Over the past month, we've looked at the linguistic diversity of Finland, Singapore, Turkmenistan, and Norway. Today, our final language profile of February is going to look at the languages of Lebanon, a country located in the Middle East. While it may only be home to five native languages, it's still worth a brief look!
|An international fairground in Tripoli, Lebanon.|
The Official Language
As is true of many other countries in the Middle East, the sole official language of Lebanon is Arabic. Modern Standard Arabic, the standardized literary form of Arabic used all over the world, is used for writing and in media such as television, radio, and newspapers. When it comes to daily life, most Lebanese people speak Lebanese Arabic, a variety of Levantine Arabic.
One interesting thing about Lebanon's linguistic makeup is that a significant proportion of Lebanon's population is multilingual. Both French and English are widely used in business, government and education. Of the two languages, French is much more important due to its long history in the country, since Lebanon was once a French colony. Today, the country is home to about 16,000 native speakers of French, as well as over 650,000 people who speak it as a second language.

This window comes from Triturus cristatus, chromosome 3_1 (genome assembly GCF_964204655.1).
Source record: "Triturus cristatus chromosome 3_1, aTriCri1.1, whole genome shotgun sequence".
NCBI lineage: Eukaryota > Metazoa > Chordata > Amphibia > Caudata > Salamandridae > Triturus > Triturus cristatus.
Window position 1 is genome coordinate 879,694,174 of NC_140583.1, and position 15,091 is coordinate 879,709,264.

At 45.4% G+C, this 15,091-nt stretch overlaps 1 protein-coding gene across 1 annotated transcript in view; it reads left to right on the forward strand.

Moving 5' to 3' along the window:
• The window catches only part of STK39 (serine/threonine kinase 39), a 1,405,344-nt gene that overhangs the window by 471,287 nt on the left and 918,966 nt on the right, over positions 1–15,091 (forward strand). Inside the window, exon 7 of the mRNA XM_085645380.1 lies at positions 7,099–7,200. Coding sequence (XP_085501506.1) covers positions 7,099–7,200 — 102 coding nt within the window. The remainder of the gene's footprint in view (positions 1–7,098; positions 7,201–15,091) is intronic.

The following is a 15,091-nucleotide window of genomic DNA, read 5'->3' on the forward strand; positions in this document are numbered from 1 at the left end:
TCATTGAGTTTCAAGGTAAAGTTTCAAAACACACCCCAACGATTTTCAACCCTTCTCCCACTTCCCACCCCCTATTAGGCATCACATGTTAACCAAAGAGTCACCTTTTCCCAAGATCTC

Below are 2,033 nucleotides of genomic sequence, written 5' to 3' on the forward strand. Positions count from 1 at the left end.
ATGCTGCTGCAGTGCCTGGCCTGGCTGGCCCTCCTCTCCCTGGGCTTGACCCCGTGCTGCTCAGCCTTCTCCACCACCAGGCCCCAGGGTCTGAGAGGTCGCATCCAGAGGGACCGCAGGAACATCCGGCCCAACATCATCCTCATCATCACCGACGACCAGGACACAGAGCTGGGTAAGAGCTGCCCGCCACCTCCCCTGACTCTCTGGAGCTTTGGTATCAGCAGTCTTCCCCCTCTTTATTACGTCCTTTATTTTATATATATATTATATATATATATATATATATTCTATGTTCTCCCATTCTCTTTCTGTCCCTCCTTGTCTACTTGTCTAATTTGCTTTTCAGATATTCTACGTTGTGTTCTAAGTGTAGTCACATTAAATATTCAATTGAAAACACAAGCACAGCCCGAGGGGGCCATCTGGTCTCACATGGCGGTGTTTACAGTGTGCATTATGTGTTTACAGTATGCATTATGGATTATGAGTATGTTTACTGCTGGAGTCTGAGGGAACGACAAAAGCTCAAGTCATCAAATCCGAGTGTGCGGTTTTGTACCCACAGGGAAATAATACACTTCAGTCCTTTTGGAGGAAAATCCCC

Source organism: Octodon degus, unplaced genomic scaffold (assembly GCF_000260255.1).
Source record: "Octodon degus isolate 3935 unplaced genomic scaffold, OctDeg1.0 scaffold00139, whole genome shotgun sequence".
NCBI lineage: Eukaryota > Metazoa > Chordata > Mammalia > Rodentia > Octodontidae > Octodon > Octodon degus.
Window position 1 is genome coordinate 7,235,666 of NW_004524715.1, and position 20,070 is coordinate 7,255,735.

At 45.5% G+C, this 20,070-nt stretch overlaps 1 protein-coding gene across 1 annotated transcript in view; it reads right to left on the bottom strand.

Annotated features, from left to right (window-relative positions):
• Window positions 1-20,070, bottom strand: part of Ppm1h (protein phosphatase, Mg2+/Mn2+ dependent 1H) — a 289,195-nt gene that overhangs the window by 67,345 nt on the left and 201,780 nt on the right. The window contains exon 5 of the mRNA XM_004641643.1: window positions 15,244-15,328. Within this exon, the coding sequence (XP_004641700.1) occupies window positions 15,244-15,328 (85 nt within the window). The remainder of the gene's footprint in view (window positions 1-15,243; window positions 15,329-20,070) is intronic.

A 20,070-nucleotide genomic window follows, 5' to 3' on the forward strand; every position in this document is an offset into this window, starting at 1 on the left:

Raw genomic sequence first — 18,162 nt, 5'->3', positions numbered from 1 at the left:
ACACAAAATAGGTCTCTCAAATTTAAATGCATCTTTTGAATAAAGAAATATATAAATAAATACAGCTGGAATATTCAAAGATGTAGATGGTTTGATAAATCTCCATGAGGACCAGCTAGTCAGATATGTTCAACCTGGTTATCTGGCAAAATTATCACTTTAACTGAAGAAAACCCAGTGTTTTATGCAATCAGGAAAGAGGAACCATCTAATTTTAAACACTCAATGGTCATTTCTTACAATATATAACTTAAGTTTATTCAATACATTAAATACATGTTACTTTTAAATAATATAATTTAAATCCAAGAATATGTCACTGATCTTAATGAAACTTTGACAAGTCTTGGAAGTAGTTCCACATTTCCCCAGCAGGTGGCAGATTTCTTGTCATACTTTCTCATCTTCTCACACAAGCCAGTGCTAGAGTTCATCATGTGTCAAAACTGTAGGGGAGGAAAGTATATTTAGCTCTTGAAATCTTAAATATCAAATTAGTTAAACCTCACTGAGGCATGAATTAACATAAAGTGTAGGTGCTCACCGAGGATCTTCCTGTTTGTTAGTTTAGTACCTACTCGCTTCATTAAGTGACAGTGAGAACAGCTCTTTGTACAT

The use of English, on the other hand, is more recent and is especially common when it comes to the realms of business and science. While there are only about 3,000 native English speakers in Lebanon, it is also used as a second language in about 30% of the country's secondary schools.
Finally, Lebanon is home to speakers of two other native languages: Armenian and Kurdish. According to the Ethnologue's most recent statistics, Lebanon was home to about 235,000 Armenian speakers back in 1986. Its data for Kurdish is more recent, stating that in 2002 there were approximately 75,000 native Kurdish speakers in the country. Both languages are still used by minority groups in the country today.